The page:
Timer Management

Timer API

µC/OS-II provides timer services to the application programmer and code to handle timers is found in os_tmr.c. Timer services are enabled when setting OS_TMR_EN to 1 in os_cfg.h.

Timers are down counters that perform an action when the counter reaches zero. The user provides the action through a callback function (or simply callback). A callback is a user-declared function that will be called when the timer expires. The callback can be used to turn a light on or off, start a motor, or perform other actions. However, it is important to never make blocking calls within a callback function (i.e., call OSTimeDly()OSTimeDlyHMSM()OS???Pend(), or anything that causes the timer task to block or be deleted).

Timers are useful in protocol stacks (re-transmission timers, for example), and can also be used to poll I/O devices at predefined intervals.

An application can have any number of timers (limited only by the amount of RAM available). Timer services (i.e. functions) in µC/OS-II start with the OSTmr???() prefix, and the services available to the application programmer are described in the uC/OS-II API Reference section.

The resolution of all the timers managed by µC/OS-II is determined by the configuration constant: OS_TMR_CFG_TICKS_PER_SEC, which is expressed in Hertz (Hz). So, if the timer task (described later) rate is set to 10, all timers have a resolution of 1/10th of a second (ticks in the diagrams to follow). In fact, this is the typical recommended value for the timer task. Timers are to be used with “coarse” granularity.

µC/OS-II provides a number of services to manage timers as summarized in the table below.

Table - Timer API summary
Function NameOperation
OSTmrCreate()Create and specify the operating mode of the timer.
OSTmrDel()Delete a timer.
OSTmrRemainGet()Obtain the remaining time left before the timer expires.
OSTmrStart()Start (or restart) a timer.
OSTmrStateGet()Obtain the current state of a timer.
OSTmrStop()Stop the countdown process of a timer.

A timer needs to be created before it can be used. You create a timer by calling  OSTmrCreate()  and specify a number of arguments to this function based on how the timer is to operate. Once the timer operation is specified, its operating mode cannot be changed unless the timer is deleted and recreated. The function prototype for  OSTmrCreate()  is shown below as a quick reference:

OS_TMR OSTmrCreate (INT32U           dly,              /* Initial delay        */
                    INT32U           period,           /* Repeat period        */
                    INT8U            opt,              /* Options              */
                    OS_TMR_CALLBACK  callback,         /* Fnct to call at 0    */
                    void             *callback_arg,    /* Arg. to callback     */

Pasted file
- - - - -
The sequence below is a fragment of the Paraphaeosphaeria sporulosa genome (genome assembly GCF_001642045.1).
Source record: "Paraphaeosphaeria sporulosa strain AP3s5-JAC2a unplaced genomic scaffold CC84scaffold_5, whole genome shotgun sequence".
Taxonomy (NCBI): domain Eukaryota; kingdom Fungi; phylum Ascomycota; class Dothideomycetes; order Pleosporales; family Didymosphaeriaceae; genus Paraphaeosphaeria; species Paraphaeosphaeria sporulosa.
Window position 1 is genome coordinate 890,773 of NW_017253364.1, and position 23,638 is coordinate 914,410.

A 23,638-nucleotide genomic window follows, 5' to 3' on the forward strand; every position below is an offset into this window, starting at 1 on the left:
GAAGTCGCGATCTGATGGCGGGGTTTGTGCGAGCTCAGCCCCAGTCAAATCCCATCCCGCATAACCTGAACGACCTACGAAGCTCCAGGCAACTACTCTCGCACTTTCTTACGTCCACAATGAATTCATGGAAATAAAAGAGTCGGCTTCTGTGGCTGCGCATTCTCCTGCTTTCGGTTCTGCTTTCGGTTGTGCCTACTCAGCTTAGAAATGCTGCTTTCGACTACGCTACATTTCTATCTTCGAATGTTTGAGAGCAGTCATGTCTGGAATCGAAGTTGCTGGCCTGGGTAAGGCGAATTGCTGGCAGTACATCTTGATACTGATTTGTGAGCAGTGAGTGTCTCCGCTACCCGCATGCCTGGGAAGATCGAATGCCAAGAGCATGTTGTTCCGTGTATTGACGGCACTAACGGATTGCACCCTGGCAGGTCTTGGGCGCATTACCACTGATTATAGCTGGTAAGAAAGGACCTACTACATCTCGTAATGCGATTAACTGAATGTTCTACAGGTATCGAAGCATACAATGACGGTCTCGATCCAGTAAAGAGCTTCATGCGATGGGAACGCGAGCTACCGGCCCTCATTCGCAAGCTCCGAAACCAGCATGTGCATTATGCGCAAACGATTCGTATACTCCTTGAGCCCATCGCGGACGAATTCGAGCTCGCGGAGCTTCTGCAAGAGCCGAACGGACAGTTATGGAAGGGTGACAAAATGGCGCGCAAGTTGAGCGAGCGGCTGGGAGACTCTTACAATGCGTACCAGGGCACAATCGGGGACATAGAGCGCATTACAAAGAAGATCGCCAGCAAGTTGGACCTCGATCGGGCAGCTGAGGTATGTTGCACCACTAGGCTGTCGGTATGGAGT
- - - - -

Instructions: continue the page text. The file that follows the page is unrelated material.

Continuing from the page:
CPU_CHAR         *pname,           /* Name of timer, ASCII */
                    INT8             *perr)

Once created, a timer can be started (or restarted) and stopped as often as is necessary. Timers can be created to operate in one of three modes: One-shot, Periodic (no initial delay), and Periodic (with initial delay).

One-Shot Timers

As its name implies, a one-shot timer will countdown from its initial value, call the callback function when it reaches zero, and stop. The figure below shows a timing diagram of this operation. The countdown is initiated by calling OSTmrStart(). At the completion of the time delay, the callback function is called, assuming a callback function was provided when the timer was created. Once completed, the timer does not do anything unless restarted by calling OSTmrStart(), at which point the process starts over.

You terminate the countdown process of a timer (before it reaches zero) by calling OSTmrStop(). In this case, you can specify that the callback function be called or not.

Figure - One Shot Timers (dly > 0, period == 0)

As shown in the figure below, a one-shot timer can be re-triggered by calling OSTmrStart() before the timer reaches zero. This feature can be used to implement watchdogs and similar safeguards.

Figure - Retriggering a One Shot Timer

Periodic (no initial delay)

As indicated in the figure below, timers can be configured for periodic mode. When the countdown expires, the callback function is called, the timer is automatically reloaded, and the process is repeated. If specifying a delay of zero (i.e., dly == 0) when the timer is created and, when started, the timer immediately uses the “period” as the reload value. You can call OSTmrStart() at any point in the countdown to restart the process.

Figure - Figure - Periodic Timers (dly == 0, period > 0)

Periodic (with initial delay)